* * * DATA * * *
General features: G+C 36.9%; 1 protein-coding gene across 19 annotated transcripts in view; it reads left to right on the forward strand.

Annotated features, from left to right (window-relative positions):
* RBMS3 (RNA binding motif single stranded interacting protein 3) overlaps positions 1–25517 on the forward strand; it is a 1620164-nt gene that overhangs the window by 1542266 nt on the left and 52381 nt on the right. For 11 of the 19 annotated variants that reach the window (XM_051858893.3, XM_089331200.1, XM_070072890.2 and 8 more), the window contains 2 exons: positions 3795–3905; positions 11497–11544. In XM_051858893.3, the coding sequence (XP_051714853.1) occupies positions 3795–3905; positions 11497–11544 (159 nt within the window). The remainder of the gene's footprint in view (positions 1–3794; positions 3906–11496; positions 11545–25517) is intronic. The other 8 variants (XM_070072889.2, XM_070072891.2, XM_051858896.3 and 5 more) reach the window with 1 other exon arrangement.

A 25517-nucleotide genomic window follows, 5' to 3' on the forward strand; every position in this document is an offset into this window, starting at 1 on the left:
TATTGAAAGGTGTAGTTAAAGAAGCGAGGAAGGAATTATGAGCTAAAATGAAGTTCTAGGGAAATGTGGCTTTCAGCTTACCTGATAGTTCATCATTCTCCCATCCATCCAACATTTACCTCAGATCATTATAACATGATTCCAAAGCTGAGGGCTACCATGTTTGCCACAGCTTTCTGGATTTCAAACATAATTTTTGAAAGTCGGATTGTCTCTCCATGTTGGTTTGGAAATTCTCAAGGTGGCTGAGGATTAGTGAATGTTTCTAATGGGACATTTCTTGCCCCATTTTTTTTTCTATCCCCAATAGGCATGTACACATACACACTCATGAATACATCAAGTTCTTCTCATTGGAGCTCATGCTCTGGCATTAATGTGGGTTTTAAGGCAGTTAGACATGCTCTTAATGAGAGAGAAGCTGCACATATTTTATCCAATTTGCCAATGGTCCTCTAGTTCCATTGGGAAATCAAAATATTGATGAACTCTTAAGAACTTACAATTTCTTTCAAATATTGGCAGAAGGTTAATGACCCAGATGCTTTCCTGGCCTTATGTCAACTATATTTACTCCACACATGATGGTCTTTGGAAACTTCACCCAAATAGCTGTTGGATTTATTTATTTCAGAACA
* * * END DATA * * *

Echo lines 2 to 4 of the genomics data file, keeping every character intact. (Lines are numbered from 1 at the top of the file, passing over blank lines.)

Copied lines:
Annotated features, from left to right (window-relative positions):
* RBMS3 (RNA binding motif single stranded interacting protein 3) overlaps positions 1–25517 on the forward strand; it is a 1620164-nt gene that overhangs the window by 1542266 nt on the left and 52381 nt on the right. For 11 of the 19 annotated variants that reach the window (XM_051858893.3, XM_089331200.1, XM_070072890.2 and 8 more), the window contains 2 exons: positions 3795–3905; positions 11497–11544. In XM_051858893.3, the coding sequence (XP_051714853.1) occupies positions 3795–3905; positions 11497–11544 (159 nt within the window). The remainder of the gene's footprint in view (positions 1–3794; positions 3906–11496; positions 11545–25517) is intronic. The other 8 variants (XM_070072889.2, XM_070072891.2, XM_051858896.3 and 5 more) reach the window with 1 other exon arrangement.

A 25517-nucleotide genomic window follows, 5' to 3' on the forward strand; every position in this document is an offset into this window, starting at 1 on the left: